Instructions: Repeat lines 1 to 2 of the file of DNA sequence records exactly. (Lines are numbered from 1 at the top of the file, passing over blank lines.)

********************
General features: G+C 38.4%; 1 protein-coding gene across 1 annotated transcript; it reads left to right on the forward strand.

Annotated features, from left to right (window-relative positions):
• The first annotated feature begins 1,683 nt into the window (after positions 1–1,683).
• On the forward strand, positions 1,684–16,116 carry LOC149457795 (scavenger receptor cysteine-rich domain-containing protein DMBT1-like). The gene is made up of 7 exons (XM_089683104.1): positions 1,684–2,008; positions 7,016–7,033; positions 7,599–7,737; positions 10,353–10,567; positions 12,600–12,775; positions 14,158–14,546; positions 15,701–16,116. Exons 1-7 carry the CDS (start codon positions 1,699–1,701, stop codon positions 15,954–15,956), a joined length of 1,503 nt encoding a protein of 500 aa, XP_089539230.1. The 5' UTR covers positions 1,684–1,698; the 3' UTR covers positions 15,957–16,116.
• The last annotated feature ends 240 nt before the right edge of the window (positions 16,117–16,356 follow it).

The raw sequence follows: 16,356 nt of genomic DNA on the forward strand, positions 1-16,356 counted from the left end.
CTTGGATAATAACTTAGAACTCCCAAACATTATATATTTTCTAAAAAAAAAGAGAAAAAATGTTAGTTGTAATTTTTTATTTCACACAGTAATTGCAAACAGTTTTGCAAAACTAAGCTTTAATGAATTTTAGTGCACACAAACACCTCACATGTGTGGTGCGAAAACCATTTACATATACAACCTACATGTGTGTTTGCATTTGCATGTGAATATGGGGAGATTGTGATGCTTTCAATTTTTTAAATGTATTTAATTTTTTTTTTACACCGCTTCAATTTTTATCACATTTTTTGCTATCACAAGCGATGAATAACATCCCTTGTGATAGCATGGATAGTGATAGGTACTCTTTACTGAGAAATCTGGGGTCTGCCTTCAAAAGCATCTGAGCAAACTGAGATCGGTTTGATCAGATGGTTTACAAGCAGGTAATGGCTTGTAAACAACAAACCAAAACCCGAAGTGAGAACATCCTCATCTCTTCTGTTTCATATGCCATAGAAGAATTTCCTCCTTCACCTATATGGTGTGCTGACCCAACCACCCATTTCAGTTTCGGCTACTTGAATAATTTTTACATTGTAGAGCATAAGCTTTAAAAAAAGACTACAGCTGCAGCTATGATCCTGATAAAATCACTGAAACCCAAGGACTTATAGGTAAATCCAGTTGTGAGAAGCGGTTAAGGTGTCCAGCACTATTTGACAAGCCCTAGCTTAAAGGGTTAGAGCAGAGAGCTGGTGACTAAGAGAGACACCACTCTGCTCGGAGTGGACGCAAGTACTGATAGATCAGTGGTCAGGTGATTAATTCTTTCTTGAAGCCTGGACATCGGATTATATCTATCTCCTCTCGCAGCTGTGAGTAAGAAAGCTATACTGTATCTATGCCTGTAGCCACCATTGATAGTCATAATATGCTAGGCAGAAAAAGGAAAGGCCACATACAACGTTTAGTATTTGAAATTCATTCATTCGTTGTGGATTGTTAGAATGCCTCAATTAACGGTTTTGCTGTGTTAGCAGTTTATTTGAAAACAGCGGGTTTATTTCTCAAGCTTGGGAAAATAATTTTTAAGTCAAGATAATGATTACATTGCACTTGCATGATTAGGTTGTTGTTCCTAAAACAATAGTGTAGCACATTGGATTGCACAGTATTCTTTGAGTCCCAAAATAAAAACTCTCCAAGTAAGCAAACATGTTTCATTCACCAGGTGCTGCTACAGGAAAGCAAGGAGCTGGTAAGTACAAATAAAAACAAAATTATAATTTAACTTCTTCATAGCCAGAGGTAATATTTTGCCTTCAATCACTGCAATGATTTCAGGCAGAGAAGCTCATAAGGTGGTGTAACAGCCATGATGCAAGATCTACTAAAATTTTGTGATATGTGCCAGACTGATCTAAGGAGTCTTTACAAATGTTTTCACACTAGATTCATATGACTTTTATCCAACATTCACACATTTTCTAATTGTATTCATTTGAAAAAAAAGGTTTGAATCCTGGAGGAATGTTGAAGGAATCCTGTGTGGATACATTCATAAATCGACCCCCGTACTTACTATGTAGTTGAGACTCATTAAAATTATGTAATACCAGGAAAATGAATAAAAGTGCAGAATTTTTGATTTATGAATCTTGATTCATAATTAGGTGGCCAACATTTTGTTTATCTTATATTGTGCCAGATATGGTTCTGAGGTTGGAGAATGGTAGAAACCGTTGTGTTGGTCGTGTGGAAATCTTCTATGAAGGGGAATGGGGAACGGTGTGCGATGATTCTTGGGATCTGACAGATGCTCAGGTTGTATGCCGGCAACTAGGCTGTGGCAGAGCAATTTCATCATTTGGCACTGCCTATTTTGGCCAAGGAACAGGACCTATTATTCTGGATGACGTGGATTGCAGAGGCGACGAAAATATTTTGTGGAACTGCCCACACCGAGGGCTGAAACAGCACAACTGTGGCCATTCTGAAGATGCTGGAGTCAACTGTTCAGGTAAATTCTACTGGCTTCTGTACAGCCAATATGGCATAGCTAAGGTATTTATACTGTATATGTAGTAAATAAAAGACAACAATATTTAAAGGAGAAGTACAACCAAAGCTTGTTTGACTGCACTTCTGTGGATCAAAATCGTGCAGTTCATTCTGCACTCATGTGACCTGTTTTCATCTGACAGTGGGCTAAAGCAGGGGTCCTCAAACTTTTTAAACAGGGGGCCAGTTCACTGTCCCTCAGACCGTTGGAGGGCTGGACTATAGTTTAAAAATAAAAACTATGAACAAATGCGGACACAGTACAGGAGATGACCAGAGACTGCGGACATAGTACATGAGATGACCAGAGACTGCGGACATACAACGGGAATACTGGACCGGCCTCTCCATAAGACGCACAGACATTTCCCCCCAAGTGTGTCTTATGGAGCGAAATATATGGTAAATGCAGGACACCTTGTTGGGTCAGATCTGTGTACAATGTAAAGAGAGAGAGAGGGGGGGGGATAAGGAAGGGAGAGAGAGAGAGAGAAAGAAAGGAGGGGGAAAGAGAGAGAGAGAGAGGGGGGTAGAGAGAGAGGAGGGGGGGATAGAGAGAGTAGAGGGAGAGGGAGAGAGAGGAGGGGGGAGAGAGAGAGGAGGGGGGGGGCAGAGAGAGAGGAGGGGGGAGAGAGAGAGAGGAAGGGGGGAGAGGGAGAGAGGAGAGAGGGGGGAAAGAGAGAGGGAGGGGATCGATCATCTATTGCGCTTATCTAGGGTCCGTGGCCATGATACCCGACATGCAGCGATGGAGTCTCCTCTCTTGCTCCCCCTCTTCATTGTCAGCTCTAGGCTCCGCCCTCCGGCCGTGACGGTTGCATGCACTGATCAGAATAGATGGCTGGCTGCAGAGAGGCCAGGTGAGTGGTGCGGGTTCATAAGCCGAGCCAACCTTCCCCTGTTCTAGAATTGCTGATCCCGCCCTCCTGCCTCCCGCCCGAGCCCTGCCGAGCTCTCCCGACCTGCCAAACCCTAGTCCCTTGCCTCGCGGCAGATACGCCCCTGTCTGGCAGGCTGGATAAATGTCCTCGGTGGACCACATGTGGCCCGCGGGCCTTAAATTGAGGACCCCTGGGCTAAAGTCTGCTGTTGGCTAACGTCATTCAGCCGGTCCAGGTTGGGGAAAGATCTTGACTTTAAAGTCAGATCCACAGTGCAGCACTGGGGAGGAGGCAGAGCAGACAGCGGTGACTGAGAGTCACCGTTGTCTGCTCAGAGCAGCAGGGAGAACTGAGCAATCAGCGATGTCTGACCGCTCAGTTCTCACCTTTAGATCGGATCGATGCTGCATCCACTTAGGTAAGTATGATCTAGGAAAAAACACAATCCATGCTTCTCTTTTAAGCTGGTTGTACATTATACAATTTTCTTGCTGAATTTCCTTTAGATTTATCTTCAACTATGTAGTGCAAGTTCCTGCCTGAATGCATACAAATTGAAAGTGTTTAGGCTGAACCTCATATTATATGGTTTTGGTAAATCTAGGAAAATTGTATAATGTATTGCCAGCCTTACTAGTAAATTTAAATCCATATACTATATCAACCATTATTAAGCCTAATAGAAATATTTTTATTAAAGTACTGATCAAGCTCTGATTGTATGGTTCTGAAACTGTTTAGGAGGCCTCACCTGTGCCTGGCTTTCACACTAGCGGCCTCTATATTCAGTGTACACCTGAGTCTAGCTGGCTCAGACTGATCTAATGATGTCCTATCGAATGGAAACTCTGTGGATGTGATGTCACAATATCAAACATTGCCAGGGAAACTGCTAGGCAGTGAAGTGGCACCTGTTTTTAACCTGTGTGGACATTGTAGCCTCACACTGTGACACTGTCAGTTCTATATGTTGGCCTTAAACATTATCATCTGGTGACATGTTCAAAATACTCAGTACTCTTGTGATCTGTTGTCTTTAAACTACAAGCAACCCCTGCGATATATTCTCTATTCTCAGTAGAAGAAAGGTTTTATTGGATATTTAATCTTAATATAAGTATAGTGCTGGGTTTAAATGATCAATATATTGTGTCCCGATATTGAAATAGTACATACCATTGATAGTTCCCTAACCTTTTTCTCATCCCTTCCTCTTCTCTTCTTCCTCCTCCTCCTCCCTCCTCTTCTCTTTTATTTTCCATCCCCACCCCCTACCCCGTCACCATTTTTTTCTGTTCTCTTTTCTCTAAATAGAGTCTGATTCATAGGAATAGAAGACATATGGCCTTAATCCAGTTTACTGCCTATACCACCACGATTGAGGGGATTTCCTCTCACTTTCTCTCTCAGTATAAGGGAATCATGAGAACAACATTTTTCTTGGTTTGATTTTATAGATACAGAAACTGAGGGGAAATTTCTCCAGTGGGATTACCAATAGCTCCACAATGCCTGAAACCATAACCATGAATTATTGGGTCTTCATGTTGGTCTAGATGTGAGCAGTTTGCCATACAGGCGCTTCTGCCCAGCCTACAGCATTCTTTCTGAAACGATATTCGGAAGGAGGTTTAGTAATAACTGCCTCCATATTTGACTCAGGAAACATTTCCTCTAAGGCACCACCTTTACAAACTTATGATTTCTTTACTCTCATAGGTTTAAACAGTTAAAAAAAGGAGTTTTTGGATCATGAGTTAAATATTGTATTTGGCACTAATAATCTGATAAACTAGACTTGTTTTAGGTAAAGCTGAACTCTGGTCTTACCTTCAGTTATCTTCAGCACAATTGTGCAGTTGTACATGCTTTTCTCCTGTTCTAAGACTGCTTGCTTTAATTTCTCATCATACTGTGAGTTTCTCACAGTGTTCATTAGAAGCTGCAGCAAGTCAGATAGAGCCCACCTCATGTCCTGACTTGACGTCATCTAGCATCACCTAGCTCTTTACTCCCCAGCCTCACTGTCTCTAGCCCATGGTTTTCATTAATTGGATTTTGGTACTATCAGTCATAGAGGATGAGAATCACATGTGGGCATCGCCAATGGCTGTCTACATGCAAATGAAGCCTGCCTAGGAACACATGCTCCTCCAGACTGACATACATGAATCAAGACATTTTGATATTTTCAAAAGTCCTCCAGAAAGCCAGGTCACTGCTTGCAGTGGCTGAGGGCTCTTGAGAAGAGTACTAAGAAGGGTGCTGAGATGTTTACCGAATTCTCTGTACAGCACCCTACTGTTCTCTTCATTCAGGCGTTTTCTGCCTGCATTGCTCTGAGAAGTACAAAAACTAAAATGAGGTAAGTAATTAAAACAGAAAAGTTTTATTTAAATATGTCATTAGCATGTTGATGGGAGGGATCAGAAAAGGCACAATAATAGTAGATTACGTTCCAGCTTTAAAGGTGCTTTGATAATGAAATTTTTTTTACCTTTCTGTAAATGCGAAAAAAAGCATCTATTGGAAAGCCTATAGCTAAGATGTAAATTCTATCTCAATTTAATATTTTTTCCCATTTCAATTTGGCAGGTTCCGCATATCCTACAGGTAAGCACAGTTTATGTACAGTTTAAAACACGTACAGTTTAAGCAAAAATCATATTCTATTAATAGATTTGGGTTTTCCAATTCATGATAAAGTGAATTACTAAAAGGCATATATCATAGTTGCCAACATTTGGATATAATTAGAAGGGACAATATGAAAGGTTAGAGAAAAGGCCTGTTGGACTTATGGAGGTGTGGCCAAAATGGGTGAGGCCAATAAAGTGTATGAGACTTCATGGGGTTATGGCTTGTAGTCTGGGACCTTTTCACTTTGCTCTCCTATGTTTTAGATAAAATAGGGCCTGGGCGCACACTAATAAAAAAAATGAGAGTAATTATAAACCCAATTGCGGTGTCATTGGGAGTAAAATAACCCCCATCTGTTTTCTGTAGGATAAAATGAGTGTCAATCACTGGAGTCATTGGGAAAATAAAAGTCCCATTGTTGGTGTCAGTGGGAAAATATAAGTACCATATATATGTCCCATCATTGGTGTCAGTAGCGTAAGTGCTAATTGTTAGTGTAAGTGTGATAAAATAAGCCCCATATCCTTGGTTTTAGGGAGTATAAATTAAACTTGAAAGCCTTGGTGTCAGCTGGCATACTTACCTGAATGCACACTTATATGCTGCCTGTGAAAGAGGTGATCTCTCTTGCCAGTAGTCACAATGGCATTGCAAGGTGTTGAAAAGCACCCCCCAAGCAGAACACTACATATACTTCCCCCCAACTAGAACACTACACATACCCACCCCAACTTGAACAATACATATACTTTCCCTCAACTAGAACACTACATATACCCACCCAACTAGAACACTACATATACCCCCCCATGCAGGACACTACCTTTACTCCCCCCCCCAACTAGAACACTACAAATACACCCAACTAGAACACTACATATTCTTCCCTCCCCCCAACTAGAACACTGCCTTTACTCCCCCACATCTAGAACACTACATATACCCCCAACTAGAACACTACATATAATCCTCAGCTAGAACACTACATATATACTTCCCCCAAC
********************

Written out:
General features: G+C 38.4%; 1 protein-coding gene across 1 annotated transcript; it reads left to right on the forward strand.

Annotated features, from left to right (window-relative positions):